"First-round draft pick" is such a useless term. In the span of only a few years, the Thunder, for instance, used a first rounder on a future MVP, one of the best players in the game (sorry, Seattle), then decided that they'd rather punt on a first-rounder completely than pay the kind of player you'd get in the late 20s.
At this point in the draft, you're not necessarily looking for a superstar. By 29, all the surefire first-division starters were gone 20 to 25 picks ago, so at this point in the draft, you're looking for one of two things: A high-floor bench player or a lottery ticket.
So I'm taking Cliff Alexander, late of the Kansas Jayhawks. Here's why Alexander is still around: He's coming out after half a season's worth of coming off the bench, because back in February he was ruled ineligible. He's only 6-foot-8 and change in shoes, which isn't ideal for a guy who's supposed to be able to play center, and he doesn't really have much in the way of finesse, or shooting range, or really advanced skills of any kind to speak of. He is a project in every way.
So here's why I'm taking him at No. 29. First of all, a year ago he was the No. 2 recruit in the country, right up there with Jahlil Okafor and Emmanuel Mudiay, two players who are going to go in the top 5 and be expected to change the direction of a franchise when they do. Alexander wasn't ever perceived as being as polished as those two--Mudiay and Okafor would be in the NBA already if they weren't held down by a collusive NBA age restriction that ought to offend everyone throughout the political spectrum: Lefties because it's anti-worker, conservatives because it's anti-free market.
Anyway, with the second-to-last pick in the first round, a pick with which we're chucking up hook shots from halfcourt, it's worth asking how much could've possible changed in the past 12 months. It's a question worth asking. He's played competitive basketball more recently than Nerlens Noel had when he was drafted, and a year ago he was one of the best high school players in the country. That can't all have gone away.
Second, he's only 6-foot-8, but by the Elton Brand Principle, height is overrated. You know what's more instructive as to his ability to play center in the NBA? His standing reach: 9-foot-2, the same as Frank Kaminsky. Also, his wingspan: 7-foot-4, the same as Karl-Anthony Towns. You don't play basketball with your neck. He's also 240 pounds--as a 19-year-old, he's got full-on Man Body already. If you wanted to eat Cliff Alexander, you couldn't grill him because he'd dry out.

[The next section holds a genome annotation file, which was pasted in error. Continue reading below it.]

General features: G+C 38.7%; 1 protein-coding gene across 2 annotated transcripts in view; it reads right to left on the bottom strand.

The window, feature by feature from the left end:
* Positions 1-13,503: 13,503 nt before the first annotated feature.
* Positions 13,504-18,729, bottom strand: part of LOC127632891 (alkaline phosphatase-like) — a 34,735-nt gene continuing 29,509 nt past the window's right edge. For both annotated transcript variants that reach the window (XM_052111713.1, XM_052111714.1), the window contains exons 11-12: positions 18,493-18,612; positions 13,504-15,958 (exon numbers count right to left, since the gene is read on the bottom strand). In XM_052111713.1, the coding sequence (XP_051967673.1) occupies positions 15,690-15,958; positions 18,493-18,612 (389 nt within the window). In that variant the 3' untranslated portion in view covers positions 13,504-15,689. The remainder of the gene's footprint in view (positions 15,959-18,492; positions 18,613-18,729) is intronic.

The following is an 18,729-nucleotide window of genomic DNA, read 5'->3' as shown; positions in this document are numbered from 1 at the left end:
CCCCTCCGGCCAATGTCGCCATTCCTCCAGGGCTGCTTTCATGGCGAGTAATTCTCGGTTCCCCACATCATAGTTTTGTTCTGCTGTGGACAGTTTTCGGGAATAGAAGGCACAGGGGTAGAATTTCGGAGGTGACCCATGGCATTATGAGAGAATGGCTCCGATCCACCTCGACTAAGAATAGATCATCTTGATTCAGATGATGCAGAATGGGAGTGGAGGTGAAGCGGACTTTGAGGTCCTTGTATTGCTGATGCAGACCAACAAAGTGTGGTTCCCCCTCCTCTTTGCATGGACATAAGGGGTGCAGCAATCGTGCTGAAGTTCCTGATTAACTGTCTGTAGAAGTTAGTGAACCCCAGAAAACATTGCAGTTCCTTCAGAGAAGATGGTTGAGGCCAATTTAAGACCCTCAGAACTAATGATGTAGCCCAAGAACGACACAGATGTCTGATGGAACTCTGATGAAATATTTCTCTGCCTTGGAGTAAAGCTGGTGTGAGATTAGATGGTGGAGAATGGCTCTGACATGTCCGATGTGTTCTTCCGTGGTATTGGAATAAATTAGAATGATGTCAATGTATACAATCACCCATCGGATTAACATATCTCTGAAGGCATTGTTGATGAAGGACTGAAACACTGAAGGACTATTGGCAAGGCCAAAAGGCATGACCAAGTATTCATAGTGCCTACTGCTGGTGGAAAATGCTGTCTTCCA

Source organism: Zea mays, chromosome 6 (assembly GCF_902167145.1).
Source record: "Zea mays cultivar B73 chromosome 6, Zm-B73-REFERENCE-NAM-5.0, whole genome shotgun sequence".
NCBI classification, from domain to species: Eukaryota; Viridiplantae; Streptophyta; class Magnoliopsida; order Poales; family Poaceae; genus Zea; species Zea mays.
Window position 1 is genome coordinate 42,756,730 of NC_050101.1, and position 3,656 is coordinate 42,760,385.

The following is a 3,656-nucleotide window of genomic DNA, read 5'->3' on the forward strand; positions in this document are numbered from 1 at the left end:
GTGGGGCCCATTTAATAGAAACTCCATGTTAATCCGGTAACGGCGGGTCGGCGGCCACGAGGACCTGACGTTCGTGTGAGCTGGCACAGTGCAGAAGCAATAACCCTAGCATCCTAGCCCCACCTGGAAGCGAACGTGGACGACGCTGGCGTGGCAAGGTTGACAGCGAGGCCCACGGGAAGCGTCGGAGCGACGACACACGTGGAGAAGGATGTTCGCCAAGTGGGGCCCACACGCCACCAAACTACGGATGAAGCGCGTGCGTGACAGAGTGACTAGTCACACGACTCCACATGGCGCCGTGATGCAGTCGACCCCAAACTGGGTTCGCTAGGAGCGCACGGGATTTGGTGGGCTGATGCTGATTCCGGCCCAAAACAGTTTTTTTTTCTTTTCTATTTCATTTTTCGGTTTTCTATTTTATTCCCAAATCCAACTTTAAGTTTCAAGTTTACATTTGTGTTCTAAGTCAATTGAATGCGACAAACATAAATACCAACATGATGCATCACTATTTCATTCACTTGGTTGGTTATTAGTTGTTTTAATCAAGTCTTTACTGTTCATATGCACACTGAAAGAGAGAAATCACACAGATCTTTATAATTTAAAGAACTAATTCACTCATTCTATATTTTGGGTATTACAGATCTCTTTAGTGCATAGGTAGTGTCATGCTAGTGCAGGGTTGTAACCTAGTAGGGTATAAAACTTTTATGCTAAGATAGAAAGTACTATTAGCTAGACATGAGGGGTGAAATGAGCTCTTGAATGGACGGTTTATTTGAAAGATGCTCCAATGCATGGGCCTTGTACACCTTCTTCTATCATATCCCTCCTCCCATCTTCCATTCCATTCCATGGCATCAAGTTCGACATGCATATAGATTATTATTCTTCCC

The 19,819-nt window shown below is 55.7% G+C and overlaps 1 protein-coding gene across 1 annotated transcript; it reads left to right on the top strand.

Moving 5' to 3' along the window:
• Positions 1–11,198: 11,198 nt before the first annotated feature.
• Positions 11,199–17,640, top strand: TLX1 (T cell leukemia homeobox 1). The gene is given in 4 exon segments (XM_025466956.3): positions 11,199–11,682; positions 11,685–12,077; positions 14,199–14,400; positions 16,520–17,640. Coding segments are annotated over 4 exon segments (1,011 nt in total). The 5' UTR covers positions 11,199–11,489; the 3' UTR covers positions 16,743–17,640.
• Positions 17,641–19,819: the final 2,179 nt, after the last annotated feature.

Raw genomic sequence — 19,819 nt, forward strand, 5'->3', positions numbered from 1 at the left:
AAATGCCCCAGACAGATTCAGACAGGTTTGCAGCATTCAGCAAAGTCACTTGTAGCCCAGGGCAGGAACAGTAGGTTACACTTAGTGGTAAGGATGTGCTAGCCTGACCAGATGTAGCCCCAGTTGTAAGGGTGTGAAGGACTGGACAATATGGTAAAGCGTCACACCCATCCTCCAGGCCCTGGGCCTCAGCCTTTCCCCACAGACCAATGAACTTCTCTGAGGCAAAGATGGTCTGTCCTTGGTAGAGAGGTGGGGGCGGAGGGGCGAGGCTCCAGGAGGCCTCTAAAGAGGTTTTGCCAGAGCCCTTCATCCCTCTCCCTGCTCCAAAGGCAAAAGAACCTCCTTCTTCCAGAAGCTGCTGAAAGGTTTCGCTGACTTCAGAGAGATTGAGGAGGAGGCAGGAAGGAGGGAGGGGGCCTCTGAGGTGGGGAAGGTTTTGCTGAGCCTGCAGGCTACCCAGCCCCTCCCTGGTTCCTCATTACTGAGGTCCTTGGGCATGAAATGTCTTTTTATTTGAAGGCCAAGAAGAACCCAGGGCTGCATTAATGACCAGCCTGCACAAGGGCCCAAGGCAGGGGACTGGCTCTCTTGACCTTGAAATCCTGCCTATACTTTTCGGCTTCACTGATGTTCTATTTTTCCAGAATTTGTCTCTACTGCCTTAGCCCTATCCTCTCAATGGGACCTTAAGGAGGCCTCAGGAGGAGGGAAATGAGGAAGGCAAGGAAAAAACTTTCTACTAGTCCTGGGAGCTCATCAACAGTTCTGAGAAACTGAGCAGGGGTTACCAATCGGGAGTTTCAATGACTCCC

Finally, yes, he got kicked off his college team, but for a stupid reason. Some guys get kicked off the team for doing something that reveals them to have rotten souls. Actually, that's not true--you get kicked off a college team for ticky-tack shit, not for really heinous crimes like sexual assault. Anyway, Alexander was ruled ineligible because his mom took out a loan against his future earning potential, which was only necessary because of the aforementioned age restriction, as well as an amateurism standard that was developed for the express purpose of conducting class warfare. I'd almost call what Alexander's mom did a necessary act of civil disobedience, defying the exploitative regime that kept her son in modern-day indentured servitude and under the thumb of people who hold his entire professional future in their hands, and who have nothing to gain from doing right by him in the long term.
Cliff Alexander might be a bad guy, but we can't tell that from his getting kicked off his college team. All we can tell from that is that he's a Hero of the Revolution.
Which brings us to the Nets. The Nets are as ostentatiously, comprehensively screwed as a team can be without incurring the kind of intergenerational karmic charley horse that damns the likes of the Detroit Lions. They were purchased as a plaything by an international investor who knew so little about how to run a basketball team he put Billy King in charge. If their future had been any more comprehensively ruined by a clueless plutocrat and his men, we'd have to change their name from "Nets" to "American Healthcare System." Their roster is old, and their future has been mortgaged to within an inch of the Stepien Rule.
Which is to say that as much as I like Terry Rozier, he's not going to move the needle. The Nets need to hole out from the fairway in order to keep themselves from continuing to be exactly the kind of expensive C-minus boondoggle the Hot Take Industrial Complex so badly wants the Sixers to become. They need a lottery ticket, and Alexander's got as good a chance as any of panning out.
1. Minnesota Timberwolves - Karl-Anthony Towns
2. Los Angeles Lakers - Jahlil Okafor
3. Philadelphia 76ers - D'Angelo Russell
4. New York Knicks - Emmanuel Mudiay
5. Orlando Magic - Mario Hezonja
6. Sacramento Kings - Justise Winslow
7. Denver Nuggets - Willie Cauley-Stein
8. Detroit Pistons - Stanley Johnson
9. Charlotte Hornets - Kristaps Porzingis
10. Miami Heat - Myles Turner
11. Indiana Pacers - Cameron Payne
12. Utah Jazz - Frank Kaminsky
13. Phoenix Suns - Kelly Oubre
14. Oklahoma City Thunder - Bobby Portis
15. Atlanta Hawks - Sam Dekker
16. Boston Celtics - R.J. Hunter
17. Milwaukee Bucks - Trey Lyles
18. Houston Rockets - Jerian Grant
19. Washington Wizards - Devin Booker
20. Toronto Raptors - Rondae Hollis-Jefferson
21. Dallas Mavericks - Tyus Jones
22. Chicago Bulls - Rashad Vaughn
23. Portland Trail Blazers - Kevon Looney
24. Cleveland Cavaliers - Justin Anderson
25. Memphis Grizzlies - Delon Wright
26. San Antonio Spurs - Montrezl Harrell
27. Los Angeles Lakers - Anthony Brown
28. Boston Celtics - Jordan Mickey
29. Brooklyn Nets - Cliff Alexander
30. Golden State Warriors - ?????